Although I do not often blog about my insurance career, I felt the subject of a meeting that occurred a few days ago with a marketing representative of a large property casualty insurance company was worth sharing.
Although I am basically retired, I do work with an agency part time (a few hours a week). My job includes writing insurance information for a website, working on computer issues and performing some basic marketing tasks. This week I sat in on a meeting with a company where the representative was speaking about social media and how their company offered great resources that we and our agents could use to build social media presence.
The resources she was referring to were a large amount of prepared content, which could be used on social media sites including our business websites, Facebook pages, Twitter posts and Linked In messages. It was all high-quality artwork and had articles that we could copy and post under our business name. By doing so, the representative suggested we could build a positive following that would result in more business. The rep stated that the company had social media experts writing and designing this content and they knew all about how to make social media successful for us.
I was shocked to hear a company representative suggest that I could copy and paste myself to social media success.
Before I rant, let me share some of my background. Early in my business career, I managed a Radio Shack during the time period the first personal computers hit the market. I cut my teeth on the TRS-80 and was intrigued enough with the technology. When I returned to college to complete my degree in English, I decided to take to some computer science courses (this was around 1980). During those classes, I learned programming (FORTRAN and Basic) on the North Dakota State College mainframe computer system. It was back in the days of computer punch cards and readers. At the same time, my brother in law was a graduate assistant in computer science at another college campus in a different city. We realized we could leave each other notes buried in the REM statements of shared computer code uploaded to the State’s University Computer System. It was a rudimentary form of social media (A very early forerunner of a bulletin board.) After graduating I worked for a number of businesses and cut my teeth in sales and marketing. I continued my interest in computers and was an early adaptor of email and websites. I used my knowledge of computers in my insurance career and went on to be recognized as an “Agent of the Year” for a large insurance company. I also served for a number of years on another company’s national advisory council. Working with a multi-state insurance group, I introduced email concepts and procedures to hundreds of insurance agencies. I was privileged to have had a ringside seat in the growth of business marketing on the internet.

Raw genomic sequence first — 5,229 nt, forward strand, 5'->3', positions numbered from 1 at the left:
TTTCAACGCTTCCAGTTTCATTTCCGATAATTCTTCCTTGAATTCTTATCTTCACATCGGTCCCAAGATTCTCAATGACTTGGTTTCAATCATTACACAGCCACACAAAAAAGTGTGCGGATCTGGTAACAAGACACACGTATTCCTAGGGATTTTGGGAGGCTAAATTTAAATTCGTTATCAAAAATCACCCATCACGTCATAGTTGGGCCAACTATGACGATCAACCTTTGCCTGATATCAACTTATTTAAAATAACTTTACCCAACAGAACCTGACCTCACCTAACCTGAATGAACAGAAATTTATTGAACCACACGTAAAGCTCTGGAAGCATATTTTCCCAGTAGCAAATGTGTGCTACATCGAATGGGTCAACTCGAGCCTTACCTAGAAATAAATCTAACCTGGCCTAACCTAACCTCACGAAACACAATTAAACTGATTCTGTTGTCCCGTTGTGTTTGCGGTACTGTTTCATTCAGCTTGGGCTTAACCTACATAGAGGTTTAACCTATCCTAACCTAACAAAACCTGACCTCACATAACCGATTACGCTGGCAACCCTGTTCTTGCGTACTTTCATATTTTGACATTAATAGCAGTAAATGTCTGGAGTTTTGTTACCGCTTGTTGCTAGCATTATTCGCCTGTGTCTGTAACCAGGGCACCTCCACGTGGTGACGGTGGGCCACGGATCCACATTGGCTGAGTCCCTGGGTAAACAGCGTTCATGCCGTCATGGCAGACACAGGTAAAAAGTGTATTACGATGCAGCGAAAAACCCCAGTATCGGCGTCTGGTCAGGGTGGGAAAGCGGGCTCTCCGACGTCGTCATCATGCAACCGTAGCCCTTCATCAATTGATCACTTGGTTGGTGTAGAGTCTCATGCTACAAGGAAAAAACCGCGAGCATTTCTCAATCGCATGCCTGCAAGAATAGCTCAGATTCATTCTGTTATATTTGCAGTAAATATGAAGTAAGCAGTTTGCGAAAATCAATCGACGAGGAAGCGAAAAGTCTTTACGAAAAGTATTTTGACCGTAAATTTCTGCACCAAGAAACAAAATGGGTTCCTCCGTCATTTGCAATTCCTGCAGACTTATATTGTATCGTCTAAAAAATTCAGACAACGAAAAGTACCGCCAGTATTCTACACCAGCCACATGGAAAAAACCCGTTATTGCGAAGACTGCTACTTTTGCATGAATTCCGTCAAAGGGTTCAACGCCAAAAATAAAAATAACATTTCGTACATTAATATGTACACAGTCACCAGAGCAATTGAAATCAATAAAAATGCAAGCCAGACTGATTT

So it was surprising to me to hear a company representative be so completely naïve about electronic marketing in the year 2016. I was half expecting to hear about an emerging “Y2K” problem! It was disappointing to me to listen to a presentation that promoted social media success by foisting canned content on followers and representing it as fresh professional advice on Twitter and Facebook.
Of course, what should I expect from a company representative, who is probably not allowed to have a thumb drive for fear that company data might be stolen and are scared to death of the mention of the Gramm-Leach-Bliley Act (GLBA). I’m sure they report to company lawyers who must approve all written communications.
I should have known that corporate structures are not fertile ground for social media expertise. In fact, when I questioned the representative she confided that she had never tweeted and wasn’t involved with Facebook or blogging. In fact, she had never seen a tweet and has certainly not kept up with the Kardashians. Yet she had been sent out on the road to give advice to agents on how to run a successful social media campaign.
The whole meeting brought to mind the words in Matthew 9:24 “Again I tell you, it is easier for a camel to go through the eye of a needle…”
The goal of social media is to communicate quickly and informally. The goal of corporate structure is to issue a scripted precise uniform message.
Not Exactly Viral Stuff
While arcane insurance law might not be a page turner for the general public, there is plenty of good insurance information that would be of interest to friends and family. While most of my relatives don’t want to get caught listening to me expound on the merits of higher physical liability limits, I do get phone calls on what to do after hail storms damage their roof. And while insurance will never have the same cache as a cat video, who’s to say an insurance blog couldn’t have the following of the car maintenance guru’s “Click and Clack”
But that success will never happen if all the industry does is endlessly ask agents to spit out homogenized articles. It would be much better if insurance companies would follow Justin Bieber, view a Vine and post a cat picture.
Social Media Haiku
passion shared with friends
rarely wasted as a gift
nighttime croak of frog